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What CRM 2016 Excel Templates Mean for a Regular CRM User

When I’m out chatting with clients, prospects, and other CRM users, one of the important focus points for me is enabling the average person to do great things with Dynamics CRM. Those things that don’t require an administrator’s time or special exception. Over the course of the last handful of product updates, Microsoft has come through with many of these enhancements, and there are more on the way. We see these teased throughout Bob Stutz’s September blog post about the upcoming CRM 2016 release. It’s no mistake that the new Excel template functionality is the first bullet point in that blog post. Excel is the gold standard when it comes to analyzing your data. Even with minimal experience with it, an average user can summarize their data, create formulas, and build charts via a wizard interface. With a little time and experience, the sky becomes the limit in building these models. In his post Bob writes that the upcoming release will include:

1)     An enhanced Excel experience within CRM, including new Excel templates to automate many core tasks.  This helps our customers across the board but particularly in the sales as it allows them to do things like calculate commissions or manage a sales forecast.  They get analysis and insights directly in their sales processes, without the need to export or switch – just easy toggling to reduce countless steps and eliminate the complexity.

 

“I’m an average CRM user, why should I care about this?”

Perhaps the following scenario sounds familiar.

Each week, I go into CRM and pull up a view of active Opportunities for this quarter. I export that list to Excel. Next, I copy and paste those records into another Excel file where I have some formulas and graphs set up. Once I paste the data in, I make sure that my pivot tables and charts have refreshed. Now I can start working with the data.

 

For many of us, we go through a series of steps like this more often than we’d like to admit, spending a few minutes here and there on these rather menial tasks before we can actually get to the analysis we wanted to do. That time adds up, especially when you want to do that same analysis on several data exports. You wind up with spreadsheet sprawl with multiple files downloaded, multiple copies of your Excel file that has all of the formulas and charts, and on top of that, you may not even care about keeping any of these files once you’ve answered the question the data helps answer (and if you’re like me, you forget to delete them and inevitably wind up with a Downloads folder chock full of CRM exports that I only kind of remember what they were for). With Excel templates in CRM 2016, instead of going through the process above, you can upload a template that includes the stuff from the “other Excel file”, and by doing so you can cut out the steps of doing the 1) export, 2) copy/paste, and 3) refresh.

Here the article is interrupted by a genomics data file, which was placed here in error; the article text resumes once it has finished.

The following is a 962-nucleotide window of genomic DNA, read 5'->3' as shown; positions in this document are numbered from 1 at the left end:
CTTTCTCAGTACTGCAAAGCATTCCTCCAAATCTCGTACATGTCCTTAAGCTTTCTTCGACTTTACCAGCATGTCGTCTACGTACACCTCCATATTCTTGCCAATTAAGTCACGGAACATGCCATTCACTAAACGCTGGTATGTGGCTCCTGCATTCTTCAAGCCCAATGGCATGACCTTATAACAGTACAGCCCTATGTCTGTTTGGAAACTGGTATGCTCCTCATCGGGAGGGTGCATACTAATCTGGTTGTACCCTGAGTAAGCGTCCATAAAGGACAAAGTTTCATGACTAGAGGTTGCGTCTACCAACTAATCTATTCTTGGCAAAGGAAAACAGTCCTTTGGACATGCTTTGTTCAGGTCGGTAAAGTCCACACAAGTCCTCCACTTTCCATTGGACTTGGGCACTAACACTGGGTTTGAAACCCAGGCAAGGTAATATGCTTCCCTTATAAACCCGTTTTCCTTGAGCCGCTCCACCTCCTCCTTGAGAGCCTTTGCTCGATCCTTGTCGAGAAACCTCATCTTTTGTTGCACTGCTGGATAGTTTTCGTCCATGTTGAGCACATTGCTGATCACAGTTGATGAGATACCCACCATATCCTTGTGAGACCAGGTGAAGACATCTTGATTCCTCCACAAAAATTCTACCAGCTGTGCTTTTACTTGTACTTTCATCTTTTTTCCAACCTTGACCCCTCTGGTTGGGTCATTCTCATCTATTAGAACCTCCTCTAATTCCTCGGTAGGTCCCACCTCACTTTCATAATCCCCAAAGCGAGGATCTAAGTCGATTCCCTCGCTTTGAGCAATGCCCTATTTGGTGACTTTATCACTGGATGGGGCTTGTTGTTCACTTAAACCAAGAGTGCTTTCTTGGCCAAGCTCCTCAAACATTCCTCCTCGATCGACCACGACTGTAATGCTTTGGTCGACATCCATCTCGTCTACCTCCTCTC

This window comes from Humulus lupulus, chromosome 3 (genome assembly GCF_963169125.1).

“That sounds interesting but what’s the catch?”

Great question! The first thing that comes to mind for me is that:

There’s a difference between doing something “one time” in Excel vs. creating a template that will consistently behave the same way in the future.

 

You’ve probably experienced this yourself. Take for example a simple formula where you want to compare the number of Cases for a customer between last year and this year. Assume that the Account record has two fields, “No. of Cases Last Year” and “No. of Cases This Year”. When you first build the model looking at a small data set, you use the formula of “[No. of Cases This Year]/[No. of Cases Last Year]”.

Excel table with formula and no errors
My basic Excel formula…everything looks kosher here.

Things look fine and dandy. You then upload this template to CRM and run it against all records, but you start seeing errors in the data. We’ve run into a situation where some Accounts had zero cases last year, and dividing by zero throws an error.

D’oh!

This example is easy enough to address, but it illustrates the larger issue of what works “one time” and the additional thought that should go into a template.

Final Thoughts

Whether you’re an individual contributor, manager, or executive within your organization, once the Excel template functionality is released I expect that it will become a part of how you get things done. When the new release is available, expect me to be writing about this topic in more detail with ideas and examples. Do you have ideas or questions about how this could be used? Please let me know in the comments.

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